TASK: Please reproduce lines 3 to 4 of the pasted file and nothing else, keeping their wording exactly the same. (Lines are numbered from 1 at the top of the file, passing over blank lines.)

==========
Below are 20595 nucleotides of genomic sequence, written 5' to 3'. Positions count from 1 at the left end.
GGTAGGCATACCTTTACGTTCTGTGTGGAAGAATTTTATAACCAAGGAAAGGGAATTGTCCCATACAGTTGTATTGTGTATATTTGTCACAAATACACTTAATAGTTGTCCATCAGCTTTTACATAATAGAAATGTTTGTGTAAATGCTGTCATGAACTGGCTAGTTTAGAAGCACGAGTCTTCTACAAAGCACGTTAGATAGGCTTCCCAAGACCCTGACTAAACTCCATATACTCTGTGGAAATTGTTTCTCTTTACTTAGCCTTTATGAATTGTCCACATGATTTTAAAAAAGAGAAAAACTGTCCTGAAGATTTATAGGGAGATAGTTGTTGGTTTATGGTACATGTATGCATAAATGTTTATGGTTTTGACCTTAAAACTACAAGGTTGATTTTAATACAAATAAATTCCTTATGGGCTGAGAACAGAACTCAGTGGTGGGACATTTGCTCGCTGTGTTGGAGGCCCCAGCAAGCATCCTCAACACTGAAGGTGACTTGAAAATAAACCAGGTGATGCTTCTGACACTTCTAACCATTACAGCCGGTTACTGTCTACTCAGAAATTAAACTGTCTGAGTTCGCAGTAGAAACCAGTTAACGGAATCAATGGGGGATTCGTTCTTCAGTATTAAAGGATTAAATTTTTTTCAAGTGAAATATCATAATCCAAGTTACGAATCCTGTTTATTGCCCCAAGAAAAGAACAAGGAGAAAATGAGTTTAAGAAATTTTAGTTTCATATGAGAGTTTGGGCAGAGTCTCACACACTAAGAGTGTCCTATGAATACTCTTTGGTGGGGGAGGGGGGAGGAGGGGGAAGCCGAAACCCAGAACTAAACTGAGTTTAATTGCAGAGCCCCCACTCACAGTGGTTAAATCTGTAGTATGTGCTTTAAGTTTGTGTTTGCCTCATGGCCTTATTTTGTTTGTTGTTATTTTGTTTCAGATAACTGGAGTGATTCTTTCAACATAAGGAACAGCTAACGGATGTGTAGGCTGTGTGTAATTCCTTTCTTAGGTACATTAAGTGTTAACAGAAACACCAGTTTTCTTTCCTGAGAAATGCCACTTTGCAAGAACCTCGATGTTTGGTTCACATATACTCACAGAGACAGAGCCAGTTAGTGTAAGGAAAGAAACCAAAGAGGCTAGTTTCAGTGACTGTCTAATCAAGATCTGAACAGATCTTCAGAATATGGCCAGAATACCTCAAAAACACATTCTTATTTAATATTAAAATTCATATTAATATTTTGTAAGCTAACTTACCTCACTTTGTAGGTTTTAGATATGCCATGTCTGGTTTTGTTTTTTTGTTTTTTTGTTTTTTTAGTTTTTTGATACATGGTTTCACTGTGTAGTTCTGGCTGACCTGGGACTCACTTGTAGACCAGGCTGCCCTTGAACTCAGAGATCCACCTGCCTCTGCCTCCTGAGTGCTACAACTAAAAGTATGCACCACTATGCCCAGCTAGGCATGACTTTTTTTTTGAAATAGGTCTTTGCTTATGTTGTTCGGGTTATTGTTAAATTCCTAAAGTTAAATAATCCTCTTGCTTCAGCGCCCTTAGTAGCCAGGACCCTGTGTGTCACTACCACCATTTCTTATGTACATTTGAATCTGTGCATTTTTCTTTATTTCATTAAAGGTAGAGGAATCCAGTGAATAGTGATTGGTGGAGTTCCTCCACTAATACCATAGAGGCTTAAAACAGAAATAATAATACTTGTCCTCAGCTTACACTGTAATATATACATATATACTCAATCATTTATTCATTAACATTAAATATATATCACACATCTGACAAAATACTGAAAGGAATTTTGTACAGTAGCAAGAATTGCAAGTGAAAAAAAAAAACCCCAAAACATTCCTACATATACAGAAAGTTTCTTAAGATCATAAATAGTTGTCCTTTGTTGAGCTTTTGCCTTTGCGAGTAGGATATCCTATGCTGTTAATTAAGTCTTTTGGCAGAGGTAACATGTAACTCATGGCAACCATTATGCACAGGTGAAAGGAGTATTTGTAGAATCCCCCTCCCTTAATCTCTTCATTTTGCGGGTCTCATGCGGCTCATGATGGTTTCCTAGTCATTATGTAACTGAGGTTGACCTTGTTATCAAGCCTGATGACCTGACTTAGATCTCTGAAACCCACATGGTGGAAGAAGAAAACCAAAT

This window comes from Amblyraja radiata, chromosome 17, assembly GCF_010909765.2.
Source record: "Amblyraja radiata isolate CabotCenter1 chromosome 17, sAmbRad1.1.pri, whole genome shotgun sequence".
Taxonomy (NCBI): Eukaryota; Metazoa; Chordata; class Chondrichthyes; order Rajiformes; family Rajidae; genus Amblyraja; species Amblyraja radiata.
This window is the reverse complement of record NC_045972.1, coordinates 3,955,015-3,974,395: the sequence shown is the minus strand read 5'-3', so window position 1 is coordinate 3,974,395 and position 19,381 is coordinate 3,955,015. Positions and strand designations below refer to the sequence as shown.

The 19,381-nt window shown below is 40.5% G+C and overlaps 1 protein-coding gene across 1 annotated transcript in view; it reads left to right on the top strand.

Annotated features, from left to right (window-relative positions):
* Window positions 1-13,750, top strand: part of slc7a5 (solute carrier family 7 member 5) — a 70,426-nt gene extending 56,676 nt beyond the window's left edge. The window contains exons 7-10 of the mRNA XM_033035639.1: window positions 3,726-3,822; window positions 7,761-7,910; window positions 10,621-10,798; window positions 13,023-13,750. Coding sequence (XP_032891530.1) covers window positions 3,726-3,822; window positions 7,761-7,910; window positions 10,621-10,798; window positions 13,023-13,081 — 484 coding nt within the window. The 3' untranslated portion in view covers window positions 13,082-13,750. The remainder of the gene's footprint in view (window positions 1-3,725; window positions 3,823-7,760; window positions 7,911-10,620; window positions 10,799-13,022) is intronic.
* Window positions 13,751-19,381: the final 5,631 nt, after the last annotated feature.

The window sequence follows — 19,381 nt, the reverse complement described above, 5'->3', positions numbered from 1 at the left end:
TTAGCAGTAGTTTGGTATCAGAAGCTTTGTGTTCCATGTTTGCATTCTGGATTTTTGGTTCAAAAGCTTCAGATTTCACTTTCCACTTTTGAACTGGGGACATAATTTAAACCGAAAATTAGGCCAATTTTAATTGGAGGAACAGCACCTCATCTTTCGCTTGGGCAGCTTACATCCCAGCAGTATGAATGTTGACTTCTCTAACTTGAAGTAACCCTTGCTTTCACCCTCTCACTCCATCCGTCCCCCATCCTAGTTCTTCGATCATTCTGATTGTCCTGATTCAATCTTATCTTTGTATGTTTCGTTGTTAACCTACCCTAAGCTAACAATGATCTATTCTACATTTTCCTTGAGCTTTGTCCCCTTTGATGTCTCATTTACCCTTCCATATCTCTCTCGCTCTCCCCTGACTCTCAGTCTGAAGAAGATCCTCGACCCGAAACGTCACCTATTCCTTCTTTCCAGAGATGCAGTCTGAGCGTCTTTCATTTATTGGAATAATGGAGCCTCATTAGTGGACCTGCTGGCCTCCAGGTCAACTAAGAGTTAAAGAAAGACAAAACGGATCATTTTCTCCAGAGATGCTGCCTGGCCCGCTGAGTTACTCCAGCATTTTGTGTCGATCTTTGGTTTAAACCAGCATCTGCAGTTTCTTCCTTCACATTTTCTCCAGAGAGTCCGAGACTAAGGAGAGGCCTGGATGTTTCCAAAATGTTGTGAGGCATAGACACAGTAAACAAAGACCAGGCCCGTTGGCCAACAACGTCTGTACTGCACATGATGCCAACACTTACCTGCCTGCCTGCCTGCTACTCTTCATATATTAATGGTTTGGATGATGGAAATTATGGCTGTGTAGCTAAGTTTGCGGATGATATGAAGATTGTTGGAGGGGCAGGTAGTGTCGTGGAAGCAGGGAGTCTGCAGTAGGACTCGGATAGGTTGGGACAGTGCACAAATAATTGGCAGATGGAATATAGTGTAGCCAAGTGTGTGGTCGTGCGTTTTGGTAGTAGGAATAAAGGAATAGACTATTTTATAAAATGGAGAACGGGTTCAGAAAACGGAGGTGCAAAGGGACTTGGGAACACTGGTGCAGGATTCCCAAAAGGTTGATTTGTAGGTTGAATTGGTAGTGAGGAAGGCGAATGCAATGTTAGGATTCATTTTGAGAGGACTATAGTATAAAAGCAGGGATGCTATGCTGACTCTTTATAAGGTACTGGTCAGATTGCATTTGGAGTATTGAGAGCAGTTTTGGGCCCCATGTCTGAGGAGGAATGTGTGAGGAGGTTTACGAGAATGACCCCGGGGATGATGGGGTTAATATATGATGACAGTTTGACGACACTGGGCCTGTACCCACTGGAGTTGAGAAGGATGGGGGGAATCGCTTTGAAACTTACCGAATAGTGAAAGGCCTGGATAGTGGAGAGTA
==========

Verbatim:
This window comes from Amblyraja radiata, chromosome 17, assembly GCF_010909765.2.
Source record: "Amblyraja radiata isolate CabotCenter1 chromosome 17, sAmbRad1.1.pri, whole genome shotgun sequence".